Sen. Adam Pugh: Energy donations (copy)

“We’ve got to figure out a way to increase the potential pool of teacher applicants, and attracting out-of-state teachers is one way we can do that,” Sen. Adam Pugh said in a press release last week.

Pending legislation would put the state in a stronger position to attract experienced teachers from other states.

Sen. Adam Pugh has proposed a bill that would grant certified teachers from other states certification in Oklahoma without additional testing or other potential burdens. Teachers moving into Oklahoma would still have to pass criminal background checks.

Another bill Pugh proposes would give those out-of-state teachers career credit for all of the years they have taught.

Under current law, out-of-state teachers coming to Oklahoma are sometimes required to take competency examinations and meet other requirements set by the State Board of Education. After they are certified, they can only get pay-scale credit for five years of out-of-state experience, regardless of how many years they have been teaching.

“We’ve got to figure out a way to increase the potential pool of teacher applicants, and attracting out-of-state teachers is one way we can do that,” Pugh said in a press release last week. “However, we need to get rid of some of the roadblocks that are keeping out-of-state teachers from continuing their careers in our classrooms. Recognizing their teaching certificates and years of service is a great first step.”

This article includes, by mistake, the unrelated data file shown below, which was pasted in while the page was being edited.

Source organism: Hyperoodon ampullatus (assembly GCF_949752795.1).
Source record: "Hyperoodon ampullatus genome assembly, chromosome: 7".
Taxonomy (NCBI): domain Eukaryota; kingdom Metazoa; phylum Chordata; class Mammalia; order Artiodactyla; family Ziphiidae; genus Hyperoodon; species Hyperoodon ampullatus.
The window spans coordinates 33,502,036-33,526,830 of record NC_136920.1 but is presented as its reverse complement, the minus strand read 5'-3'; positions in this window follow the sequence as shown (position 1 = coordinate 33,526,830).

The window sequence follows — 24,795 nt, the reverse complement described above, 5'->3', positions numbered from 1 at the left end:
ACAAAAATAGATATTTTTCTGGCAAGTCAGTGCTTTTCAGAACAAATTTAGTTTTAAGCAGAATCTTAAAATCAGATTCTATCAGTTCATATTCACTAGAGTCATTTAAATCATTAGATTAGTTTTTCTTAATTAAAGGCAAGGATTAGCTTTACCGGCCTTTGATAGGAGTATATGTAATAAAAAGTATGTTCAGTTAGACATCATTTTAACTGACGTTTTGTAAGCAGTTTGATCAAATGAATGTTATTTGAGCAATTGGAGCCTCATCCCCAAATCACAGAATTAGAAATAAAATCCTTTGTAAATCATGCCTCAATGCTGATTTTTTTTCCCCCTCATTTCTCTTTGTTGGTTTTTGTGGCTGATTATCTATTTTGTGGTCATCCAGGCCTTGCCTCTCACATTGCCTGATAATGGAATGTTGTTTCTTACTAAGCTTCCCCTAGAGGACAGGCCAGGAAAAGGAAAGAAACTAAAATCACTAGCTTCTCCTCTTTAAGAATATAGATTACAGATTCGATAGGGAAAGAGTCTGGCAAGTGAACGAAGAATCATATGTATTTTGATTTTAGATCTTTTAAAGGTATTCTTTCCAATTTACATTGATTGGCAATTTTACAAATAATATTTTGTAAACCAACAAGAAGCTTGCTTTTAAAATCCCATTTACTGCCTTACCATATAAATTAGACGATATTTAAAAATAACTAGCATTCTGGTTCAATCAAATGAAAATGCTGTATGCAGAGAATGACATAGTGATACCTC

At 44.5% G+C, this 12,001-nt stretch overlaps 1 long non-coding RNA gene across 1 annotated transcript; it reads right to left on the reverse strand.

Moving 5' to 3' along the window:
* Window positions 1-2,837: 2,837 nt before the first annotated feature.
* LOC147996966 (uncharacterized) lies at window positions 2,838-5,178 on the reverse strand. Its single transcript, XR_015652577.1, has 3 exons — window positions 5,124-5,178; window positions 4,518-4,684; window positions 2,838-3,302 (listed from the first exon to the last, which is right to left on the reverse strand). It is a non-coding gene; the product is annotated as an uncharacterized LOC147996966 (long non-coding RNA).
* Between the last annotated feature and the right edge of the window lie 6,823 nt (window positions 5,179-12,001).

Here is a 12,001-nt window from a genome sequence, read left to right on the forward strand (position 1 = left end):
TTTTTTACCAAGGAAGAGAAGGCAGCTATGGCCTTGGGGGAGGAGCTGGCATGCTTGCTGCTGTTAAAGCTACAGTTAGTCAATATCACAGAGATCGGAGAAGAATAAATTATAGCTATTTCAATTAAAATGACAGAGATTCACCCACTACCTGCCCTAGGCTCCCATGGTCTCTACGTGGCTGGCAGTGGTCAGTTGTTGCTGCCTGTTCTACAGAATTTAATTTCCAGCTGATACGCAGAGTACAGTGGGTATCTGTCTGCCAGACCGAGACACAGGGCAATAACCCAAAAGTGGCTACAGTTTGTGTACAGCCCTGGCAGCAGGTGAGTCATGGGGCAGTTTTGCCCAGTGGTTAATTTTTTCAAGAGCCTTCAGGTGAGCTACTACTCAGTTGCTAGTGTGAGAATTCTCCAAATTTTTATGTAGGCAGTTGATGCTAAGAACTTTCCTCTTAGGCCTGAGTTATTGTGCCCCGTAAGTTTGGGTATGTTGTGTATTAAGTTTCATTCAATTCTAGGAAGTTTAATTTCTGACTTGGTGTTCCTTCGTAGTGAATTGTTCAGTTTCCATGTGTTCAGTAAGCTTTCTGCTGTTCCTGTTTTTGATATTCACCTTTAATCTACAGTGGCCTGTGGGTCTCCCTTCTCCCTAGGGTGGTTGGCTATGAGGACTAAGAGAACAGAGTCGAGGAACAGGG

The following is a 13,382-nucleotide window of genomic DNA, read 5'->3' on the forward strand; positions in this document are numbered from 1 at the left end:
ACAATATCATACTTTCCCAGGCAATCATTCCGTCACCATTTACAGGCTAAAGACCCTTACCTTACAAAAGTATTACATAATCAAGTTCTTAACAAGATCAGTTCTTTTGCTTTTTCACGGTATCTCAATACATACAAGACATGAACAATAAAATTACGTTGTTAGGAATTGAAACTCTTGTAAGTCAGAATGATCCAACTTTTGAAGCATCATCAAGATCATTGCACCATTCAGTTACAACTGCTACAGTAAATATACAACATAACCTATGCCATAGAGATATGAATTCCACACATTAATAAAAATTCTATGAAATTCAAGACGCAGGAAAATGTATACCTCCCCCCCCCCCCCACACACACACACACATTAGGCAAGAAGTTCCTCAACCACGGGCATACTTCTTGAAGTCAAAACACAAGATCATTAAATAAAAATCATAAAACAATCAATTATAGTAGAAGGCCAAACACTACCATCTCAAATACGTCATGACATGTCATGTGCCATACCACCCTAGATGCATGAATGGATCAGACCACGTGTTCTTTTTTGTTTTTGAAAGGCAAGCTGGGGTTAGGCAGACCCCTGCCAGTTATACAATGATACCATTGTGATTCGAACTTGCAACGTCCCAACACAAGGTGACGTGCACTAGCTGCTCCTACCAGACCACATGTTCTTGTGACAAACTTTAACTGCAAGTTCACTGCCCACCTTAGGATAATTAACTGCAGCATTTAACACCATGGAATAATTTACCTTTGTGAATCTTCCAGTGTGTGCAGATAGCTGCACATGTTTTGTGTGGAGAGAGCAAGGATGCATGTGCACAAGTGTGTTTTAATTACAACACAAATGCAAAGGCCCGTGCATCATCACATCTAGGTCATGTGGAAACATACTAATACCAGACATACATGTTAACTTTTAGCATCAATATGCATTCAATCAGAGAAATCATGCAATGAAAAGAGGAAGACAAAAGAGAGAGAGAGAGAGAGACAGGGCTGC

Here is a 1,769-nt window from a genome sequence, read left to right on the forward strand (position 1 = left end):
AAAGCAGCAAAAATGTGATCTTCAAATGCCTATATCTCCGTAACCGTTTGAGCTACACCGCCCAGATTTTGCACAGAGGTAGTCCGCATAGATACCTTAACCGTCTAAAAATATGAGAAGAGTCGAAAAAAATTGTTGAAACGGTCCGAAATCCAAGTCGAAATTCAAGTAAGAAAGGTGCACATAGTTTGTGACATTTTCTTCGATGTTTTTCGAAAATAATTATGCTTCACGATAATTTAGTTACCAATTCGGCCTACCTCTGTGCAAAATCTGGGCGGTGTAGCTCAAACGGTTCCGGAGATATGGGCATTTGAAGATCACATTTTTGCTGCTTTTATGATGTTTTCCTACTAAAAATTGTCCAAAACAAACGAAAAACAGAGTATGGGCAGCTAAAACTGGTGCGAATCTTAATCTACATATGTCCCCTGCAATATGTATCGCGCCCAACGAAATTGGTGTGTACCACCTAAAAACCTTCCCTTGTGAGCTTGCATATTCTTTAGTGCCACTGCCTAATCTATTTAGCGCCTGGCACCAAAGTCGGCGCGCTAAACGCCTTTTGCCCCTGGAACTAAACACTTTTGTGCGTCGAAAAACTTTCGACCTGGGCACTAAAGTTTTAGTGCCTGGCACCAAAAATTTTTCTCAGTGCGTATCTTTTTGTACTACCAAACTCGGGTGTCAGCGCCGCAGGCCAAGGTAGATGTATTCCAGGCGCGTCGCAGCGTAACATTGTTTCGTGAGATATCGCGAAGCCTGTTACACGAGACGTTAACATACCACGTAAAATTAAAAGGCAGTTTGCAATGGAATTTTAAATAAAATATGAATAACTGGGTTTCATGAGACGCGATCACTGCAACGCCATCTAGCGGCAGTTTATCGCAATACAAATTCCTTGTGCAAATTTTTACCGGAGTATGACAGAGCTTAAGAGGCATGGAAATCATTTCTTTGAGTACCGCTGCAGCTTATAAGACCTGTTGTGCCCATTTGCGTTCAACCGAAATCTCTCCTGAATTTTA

For years, Oklahoma has been exporting teaching talent. Low salaries and poor school funding have led many teachers to head to Texas and other places where the money is better.

While schools remain inadequately funded, the state has improved teacher pay in recent years. If education funding were to continue to improve in Oklahoma relative to other states, its possible to imagine the teacher pipeline reversing.

But if Oklahoma throws up bureaucratic roadblocks to discourage teachers from crossing the state line, there’s little reason for optimism.

Pugh’s ideas aren’t going to solve the state’s teacher shortage, but they might help, and they deserve fair consideration.


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